“This Was My House for 3 Weeks. This Was Depression. I’m Not a Slob. I’m Not Lazy. It’s Not You.”


Depression is a sly predator who internally destroys its victims, yet often goes undetected or misunderstood by those who’ve never experienced its wrath.

If you’ve ever suffered from depression, you know it’s a silent monster eating away at you from the inside out — and it wears so many faces.

Whether it looks like a smiling wife or a frazzled mother, appearance does not dictate how deadly it feels in the pit of your stomach.

Everyday tasks can seem impossible. Showering, getting out of bed, putting on your shoes, driving to the grocery store, and doing the dishes can all seem like huge mountains that you simply can’t move because the monster is holding you down with the weight of its ominous, invisible presence.

And the vicious cycle only perpetuates as self-loathing and worthlessness set in when you can’t accomplish simple tasks.

While many Christians are tempted to think depression is a spiritual problem, it is actually a very real medical problem that stems from a chemical imbalance. It’s as real as cancer, and though it can’t be seen, it can wreak havoc on your whole life.

Become A Contributor

The way depression cripples each person may vary, but sharing our different stories and experiences can make sufferers feel a little less alone in this world.

Laura Mazza decided to do just that in a viral Facebook post that has been widely shared across the web by people who feel her pqin. Read her post in full below, and be sure to share your own personal experience in the comments.

In the words of Mazza, “If all you did today was hold yourself together, that’s okay.” Remember you are NOT alone in your battle:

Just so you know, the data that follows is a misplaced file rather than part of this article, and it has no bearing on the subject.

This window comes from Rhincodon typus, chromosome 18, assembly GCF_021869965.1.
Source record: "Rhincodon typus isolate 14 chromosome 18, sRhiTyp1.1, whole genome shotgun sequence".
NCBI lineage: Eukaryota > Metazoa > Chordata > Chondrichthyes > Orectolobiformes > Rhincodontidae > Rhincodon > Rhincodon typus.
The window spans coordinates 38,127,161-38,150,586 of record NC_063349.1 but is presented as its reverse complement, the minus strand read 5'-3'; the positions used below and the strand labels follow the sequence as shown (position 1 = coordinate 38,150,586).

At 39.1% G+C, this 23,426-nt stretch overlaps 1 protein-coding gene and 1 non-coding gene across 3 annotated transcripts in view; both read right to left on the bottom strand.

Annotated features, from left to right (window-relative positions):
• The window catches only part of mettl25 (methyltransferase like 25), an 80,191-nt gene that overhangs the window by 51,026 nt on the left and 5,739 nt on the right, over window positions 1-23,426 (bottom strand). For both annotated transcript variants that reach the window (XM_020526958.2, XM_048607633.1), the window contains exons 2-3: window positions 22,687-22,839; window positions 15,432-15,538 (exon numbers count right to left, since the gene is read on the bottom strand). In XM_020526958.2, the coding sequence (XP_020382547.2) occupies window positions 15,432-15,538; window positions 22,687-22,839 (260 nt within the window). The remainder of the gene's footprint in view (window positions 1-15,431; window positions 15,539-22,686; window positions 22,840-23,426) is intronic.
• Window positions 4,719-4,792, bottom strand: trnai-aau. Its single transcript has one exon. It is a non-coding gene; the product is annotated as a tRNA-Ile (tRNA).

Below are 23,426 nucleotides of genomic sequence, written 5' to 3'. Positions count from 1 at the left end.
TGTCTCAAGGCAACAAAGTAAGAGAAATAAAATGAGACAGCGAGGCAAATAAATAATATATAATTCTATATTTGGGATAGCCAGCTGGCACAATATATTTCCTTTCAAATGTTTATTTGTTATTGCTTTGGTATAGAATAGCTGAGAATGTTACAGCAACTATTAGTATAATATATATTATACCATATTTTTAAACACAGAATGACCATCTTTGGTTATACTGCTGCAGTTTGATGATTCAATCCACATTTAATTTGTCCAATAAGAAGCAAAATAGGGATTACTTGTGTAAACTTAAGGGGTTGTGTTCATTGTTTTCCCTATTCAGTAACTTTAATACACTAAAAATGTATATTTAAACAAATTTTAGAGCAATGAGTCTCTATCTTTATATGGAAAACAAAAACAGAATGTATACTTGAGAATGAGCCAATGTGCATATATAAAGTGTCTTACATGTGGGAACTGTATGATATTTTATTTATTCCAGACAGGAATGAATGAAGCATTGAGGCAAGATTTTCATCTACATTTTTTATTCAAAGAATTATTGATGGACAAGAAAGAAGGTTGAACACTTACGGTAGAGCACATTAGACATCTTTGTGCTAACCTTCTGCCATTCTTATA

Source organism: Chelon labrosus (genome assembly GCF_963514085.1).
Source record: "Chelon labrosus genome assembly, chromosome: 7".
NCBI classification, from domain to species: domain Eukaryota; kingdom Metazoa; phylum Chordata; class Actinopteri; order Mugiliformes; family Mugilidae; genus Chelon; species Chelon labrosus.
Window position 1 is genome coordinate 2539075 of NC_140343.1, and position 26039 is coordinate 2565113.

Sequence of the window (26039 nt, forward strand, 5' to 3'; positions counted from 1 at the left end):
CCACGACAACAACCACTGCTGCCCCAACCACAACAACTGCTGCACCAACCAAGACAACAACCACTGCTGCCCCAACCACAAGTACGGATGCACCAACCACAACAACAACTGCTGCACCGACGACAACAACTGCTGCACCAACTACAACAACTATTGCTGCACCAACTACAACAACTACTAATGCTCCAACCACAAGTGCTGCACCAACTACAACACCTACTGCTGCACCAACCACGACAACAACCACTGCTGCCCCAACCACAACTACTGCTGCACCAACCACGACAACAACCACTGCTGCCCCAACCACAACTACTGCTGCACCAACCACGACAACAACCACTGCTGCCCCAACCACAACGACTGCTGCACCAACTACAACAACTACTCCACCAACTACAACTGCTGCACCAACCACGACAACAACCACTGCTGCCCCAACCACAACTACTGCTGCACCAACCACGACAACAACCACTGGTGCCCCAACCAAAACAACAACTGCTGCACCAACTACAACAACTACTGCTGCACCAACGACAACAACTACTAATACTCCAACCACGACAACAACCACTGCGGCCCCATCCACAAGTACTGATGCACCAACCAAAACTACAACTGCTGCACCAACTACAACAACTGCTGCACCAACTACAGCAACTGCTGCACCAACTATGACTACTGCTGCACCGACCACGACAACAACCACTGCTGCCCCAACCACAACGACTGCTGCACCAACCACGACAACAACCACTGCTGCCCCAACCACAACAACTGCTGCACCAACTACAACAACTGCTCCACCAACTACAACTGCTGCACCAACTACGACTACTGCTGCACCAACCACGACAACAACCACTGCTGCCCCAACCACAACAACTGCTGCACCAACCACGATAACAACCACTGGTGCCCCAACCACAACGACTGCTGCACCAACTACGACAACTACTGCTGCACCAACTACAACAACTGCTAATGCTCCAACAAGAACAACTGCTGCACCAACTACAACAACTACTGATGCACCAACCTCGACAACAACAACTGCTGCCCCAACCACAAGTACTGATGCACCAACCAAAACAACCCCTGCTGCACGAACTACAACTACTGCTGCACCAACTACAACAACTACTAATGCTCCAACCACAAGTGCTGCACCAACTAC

“This is what my house looked like for three weeks.
It’s not bad, but what you can’t see is takeaway boxes, laundry in piles, bathroom grime. Scraps of food everywhere.

This was depression.


This was me slamming down coffee waiting for the energy to get up to clean.
It was me sitting on the couch responding to messages of “how are you doing?” And replying really good. Knowing it was a lie. Knowing I actually felt useless, sad, unworthy, lazy.

I had no motivation to brush my teeth or shower. No motivation to play with my kids or cook for them. Anxious my husband had enough of my crap and was going to leave or be with someone better, who had their [life] together.
The more I thought about things I should be doing, things I should be, the more exhausted I felt.

If anxiety and depression were people, they were pushing me down on the couch by my shoulders, using all their weight. I felt all of it. My heart rate was fast but my body slow.

I’m not a slob, not lazy, I love the smell of clean laundry, I love to socialize and I even like to cook for my kids, but when depression hits, when anxiety hits, It’s impossible.

I guess I wanna say, it’s not you.

Dirty dishes aren’t you. They’re not a measure of your worthiness. The laundry piling up isn’t you. Takeaway isn’t who you are, but most of all, neither is anxiety or depression. You’re not weak, you’re not worthless, you’re not lazy, unloveable or broken. You’re going through something and in those moments you need a friend who doesn’t need an apology for silence, a friend who doesn’t need you to be strong when you’re not. A friend that doesn’t care if your house is a mess because you need to clean your mind before your house.
And you need that friend to be you.

If all you did today was hold yourself together, that’s okay. Tomorrow or the next day or the next week or three, you will get up and you’ll find ‘you’ again. There’s light at the end of the tunnel, even if your brain tells you there’s not.”

Kelsey Straeter
Posted By

Kelsey is an editor at Outreach. She’s passionate about fear fighting, freedom writing, and the pursuit of excellence in the name of crucifying perfectionism. Glitter is her favorite color, 2nd only to pink, and 3rd only to pink glitter.